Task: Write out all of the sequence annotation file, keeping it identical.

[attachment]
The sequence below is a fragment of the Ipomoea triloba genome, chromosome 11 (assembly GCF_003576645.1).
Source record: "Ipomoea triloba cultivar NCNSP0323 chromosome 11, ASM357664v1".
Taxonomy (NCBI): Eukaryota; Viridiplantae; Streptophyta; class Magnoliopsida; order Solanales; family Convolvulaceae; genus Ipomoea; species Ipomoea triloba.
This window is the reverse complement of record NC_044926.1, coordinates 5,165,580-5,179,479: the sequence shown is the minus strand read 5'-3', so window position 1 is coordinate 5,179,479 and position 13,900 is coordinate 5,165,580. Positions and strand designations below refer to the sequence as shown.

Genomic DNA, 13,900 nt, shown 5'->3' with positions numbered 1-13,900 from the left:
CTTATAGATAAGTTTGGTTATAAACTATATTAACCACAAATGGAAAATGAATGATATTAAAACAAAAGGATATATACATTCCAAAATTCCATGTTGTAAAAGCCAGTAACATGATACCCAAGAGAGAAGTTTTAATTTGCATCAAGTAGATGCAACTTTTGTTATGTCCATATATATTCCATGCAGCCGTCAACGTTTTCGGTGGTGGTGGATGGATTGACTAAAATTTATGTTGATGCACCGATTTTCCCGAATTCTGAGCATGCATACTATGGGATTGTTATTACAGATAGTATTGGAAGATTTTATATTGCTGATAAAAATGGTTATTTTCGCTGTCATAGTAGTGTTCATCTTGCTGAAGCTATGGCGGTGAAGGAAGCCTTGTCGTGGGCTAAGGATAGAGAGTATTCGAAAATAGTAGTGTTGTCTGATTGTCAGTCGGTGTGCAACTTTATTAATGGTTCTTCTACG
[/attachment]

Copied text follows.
The sequence below is a fragment of the Ipomoea triloba genome, chromosome 11 (assembly GCF_003576645.1).
Source record: "Ipomoea triloba cultivar NCNSP0323 chromosome 11, ASM357664v1".
Taxonomy (NCBI): Eukaryota; Viridiplantae; Streptophyta; class Magnoliopsida; order Solanales; family Convolvulaceae; genus Ipomoea; species Ipomoea triloba.
This window is the reverse complement of record NC_044926.1, coordinates 5,165,580-5,179,479: the sequence shown is the minus strand read 5'-3', so window position 1 is coordinate 5,179,479 and position 13,900 is coordinate 5,165,580. Positions and strand designations below refer to the sequence as shown.

Genomic DNA, 13,900 nt, shown 5'->3' with positions numbered 1-13,900 from the left:
CTTATAGATAAGTTTGGTTATAAACTATATTAACCACAAATGGAAAATGAATGATATTAAAACAAAAGGATATATACATTCCAAAATTCCATGTTGTAAAAGCCAGTAACATGATACCCAAGAGAGAAGTTTTAATTTGCATCAAGTAGATGCAACTTTTGTTATGTCCATATATATTCCATGCAGCCGTCAACGTTTTCGGTGGTGGTGGATGGATTGACTAAAATTTATGTTGATGCACCGATTTTCCCGAATTCTGAGCATGCATACTATGGGATTGTTATTACAGATAGTATTGGAAGATTTTATATTGCTGATAAAAATGGTTATTTTCGCTGTCATAGTAGTGTTCATCTTGCTGAAGCTATGGCGGTGAAGGAAGCCTTGTCGTGGGCTAAGGATAGAGAGTATTCGAAAATAGTAGTGTTGTCTGATTGTCAGTCGGTGTGCAACTTTATTAATGGTTCTTCTACG